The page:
8. Edit boot/grub/grub.cfg and change all occurrences of “root=UUID=…” entries for the “linux” lines (lines 13, 18, 23, 28 in my grub.cfg) to “root=/dev/sda1”. My only real reason for this change is so that I can move my altered config files (config.boot, fstab and grub.cfg) with minimal changes when I upgrade or make a different vyatta CF card, without having to update the UUID for the new partition.
  9. Edit etc/fstab and change the “UUID=…” device to ”/dev/sda1”.
  10. shutdown.

Once the VM is stopped, you can remove the CF card from the adapter and plug it into the board.

The PCEngines Alix.2 boards use a default serial console speed of 38400 baud and VyOS uses a default speed of 9600 baud. Once I got the CF card installed in the Alix board and hooked it up to my laptop (null modem cable to the USB to serial adapter, minicom for terminal emulation), I set my terminal emulator to 38400 8N1, powered the board, and then pressed ‘s’ during POST to get into BIOS settings. Option ‘9’ sets the Alix to 9600 baud, ‘Q’ to quit, and ‘Y’ to save changes permanently. The board will reboot, and once the terminal emulator is set back to 9600 baud, serial console should work fine both in BIOS and in the OS.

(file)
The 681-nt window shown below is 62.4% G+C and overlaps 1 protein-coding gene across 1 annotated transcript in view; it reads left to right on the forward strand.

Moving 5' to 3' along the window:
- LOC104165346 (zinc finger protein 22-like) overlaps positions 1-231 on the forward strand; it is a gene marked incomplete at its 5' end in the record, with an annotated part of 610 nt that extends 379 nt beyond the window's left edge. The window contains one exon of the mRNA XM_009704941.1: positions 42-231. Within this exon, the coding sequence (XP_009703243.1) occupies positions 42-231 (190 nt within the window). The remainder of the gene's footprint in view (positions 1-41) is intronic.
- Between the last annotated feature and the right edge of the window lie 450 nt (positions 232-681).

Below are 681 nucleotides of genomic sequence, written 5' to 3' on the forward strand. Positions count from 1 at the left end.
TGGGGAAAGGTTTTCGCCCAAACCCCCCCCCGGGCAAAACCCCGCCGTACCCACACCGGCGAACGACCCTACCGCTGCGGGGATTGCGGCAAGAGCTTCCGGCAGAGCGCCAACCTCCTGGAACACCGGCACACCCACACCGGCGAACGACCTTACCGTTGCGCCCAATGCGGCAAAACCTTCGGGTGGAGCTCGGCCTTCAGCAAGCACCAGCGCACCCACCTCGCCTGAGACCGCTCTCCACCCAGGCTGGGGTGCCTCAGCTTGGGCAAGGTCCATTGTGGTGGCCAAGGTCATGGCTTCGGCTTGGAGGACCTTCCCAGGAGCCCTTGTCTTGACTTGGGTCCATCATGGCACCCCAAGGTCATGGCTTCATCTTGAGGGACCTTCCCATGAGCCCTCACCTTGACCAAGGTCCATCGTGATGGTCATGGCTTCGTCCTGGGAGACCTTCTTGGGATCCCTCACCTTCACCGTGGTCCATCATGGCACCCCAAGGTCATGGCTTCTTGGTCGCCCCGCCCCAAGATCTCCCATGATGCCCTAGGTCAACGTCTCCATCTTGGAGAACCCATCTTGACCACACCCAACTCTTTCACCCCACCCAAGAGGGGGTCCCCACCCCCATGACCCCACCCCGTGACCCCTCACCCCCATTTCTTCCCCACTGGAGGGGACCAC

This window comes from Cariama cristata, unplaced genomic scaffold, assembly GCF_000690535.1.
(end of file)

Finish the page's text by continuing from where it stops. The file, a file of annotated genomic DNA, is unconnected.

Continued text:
If all worked well, you should be able to boot into VyOS and login as the default “vyos” user (which you set a password for during the install). Assuming you know your way around VyOS, it’s pretty standard from here, though there are a few things you may want to check or configure right away:

In configuration mode (configure) run show interfaces. All of your physical ethernet interfaces should appear, along with their MAC addresses.
Some changes will reduce the number of log writes to the CF card:

  1. set system syslog console facility all level warning
  2. set system syslog global facility protocols level warning

Configure interfaces. with firewalls, IP addresses or DHCP, etc.
Do whatever other configuration you need for a minimal system - dhcp, dns, nat, etc.

And that’s it - this should give you a working VyOS system on CF on an Alix board.